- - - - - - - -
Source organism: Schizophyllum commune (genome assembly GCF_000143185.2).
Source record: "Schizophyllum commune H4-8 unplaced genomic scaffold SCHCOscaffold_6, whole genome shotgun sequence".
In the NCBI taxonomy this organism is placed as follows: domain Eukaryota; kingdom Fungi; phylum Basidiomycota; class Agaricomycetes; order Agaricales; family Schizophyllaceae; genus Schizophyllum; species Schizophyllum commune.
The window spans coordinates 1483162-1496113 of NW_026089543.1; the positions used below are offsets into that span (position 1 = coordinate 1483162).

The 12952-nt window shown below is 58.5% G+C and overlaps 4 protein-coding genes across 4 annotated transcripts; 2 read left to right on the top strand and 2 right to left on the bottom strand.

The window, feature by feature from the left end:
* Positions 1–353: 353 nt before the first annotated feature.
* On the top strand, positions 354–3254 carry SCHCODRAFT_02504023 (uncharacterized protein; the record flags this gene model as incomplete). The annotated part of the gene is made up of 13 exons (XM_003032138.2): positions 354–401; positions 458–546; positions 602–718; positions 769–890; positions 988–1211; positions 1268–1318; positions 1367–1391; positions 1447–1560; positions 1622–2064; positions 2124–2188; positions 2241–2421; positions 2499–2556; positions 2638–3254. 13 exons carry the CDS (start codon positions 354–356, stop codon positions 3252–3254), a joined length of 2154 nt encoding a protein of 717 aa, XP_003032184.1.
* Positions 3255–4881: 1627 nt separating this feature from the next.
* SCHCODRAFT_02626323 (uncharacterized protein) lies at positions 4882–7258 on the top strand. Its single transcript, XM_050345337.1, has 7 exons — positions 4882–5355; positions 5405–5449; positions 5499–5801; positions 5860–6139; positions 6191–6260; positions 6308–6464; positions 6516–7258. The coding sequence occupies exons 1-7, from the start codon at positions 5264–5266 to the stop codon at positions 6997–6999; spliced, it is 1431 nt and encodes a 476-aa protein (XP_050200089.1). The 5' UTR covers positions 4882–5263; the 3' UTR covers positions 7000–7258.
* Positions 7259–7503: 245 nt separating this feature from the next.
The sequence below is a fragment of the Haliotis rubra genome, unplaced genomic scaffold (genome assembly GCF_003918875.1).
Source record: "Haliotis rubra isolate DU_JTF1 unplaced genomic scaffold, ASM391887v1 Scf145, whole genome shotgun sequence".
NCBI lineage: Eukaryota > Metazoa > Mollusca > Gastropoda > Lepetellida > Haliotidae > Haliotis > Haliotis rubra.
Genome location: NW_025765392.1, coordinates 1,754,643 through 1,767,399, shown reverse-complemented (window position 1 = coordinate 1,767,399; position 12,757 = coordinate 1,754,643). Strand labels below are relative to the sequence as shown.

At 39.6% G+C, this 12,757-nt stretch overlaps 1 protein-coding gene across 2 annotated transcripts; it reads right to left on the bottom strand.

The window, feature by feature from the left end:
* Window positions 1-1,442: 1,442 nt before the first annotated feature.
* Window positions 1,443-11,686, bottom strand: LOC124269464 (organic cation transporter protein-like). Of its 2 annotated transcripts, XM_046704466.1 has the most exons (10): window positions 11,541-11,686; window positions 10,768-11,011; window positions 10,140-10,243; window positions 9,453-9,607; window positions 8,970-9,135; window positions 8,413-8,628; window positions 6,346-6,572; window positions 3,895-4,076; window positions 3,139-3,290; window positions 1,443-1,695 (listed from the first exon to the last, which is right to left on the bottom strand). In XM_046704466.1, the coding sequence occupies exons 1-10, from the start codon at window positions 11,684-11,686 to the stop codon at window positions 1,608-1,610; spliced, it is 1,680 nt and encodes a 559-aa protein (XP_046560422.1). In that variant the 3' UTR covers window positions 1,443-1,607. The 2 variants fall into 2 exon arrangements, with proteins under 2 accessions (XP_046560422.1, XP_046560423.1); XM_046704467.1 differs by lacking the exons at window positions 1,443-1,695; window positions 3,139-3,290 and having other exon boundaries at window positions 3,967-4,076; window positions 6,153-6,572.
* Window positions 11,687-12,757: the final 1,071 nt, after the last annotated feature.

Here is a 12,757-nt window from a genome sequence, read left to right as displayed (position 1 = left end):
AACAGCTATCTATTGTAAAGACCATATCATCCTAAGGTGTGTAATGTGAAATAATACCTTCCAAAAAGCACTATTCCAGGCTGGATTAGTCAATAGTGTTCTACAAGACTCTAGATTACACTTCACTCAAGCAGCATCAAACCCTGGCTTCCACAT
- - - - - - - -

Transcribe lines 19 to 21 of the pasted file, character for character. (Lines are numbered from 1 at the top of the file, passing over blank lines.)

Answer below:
* Window positions 1,443-11,686, bottom strand: LOC124269464 (organic cation transporter protein-like). Of its 2 annotated transcripts, XM_046704466.1 has the most exons (10): window positions 11,541-11,686; window positions 10,768-11,011; window positions 10,140-10,243; window positions 9,453-9,607; window positions 8,970-9,135; window positions 8,413-8,628; window positions 6,346-6,572; window positions 3,895-4,076; window positions 3,139-3,290; window positions 1,443-1,695 (listed from the first exon to the last, which is right to left on the bottom strand). In XM_046704466.1, the coding sequence occupies exons 1-10, from the start codon at window positions 11,684-11,686 to the stop codon at window positions 1,608-1,610; spliced, it is 1,680 nt and encodes a 559-aa protein (XP_046560422.1). In that variant the 3' UTR covers window positions 1,443-1,607. The 2 variants fall into 2 exon arrangements, with proteins under 2 accessions (XP_046560422.1, XP_046560423.1); XM_046704467.1 differs by lacking the exons at window positions 1,443-1,695; window positions 3,139-3,290 and having other exon boundaries at window positions 3,967-4,076; window positions 6,153-6,572.
* Window positions 11,687-12,757: the final 1,071 nt, after the last annotated feature.

Here is a 12,757-nt window from a genome sequence, read left to right as displayed (position 1 = left end):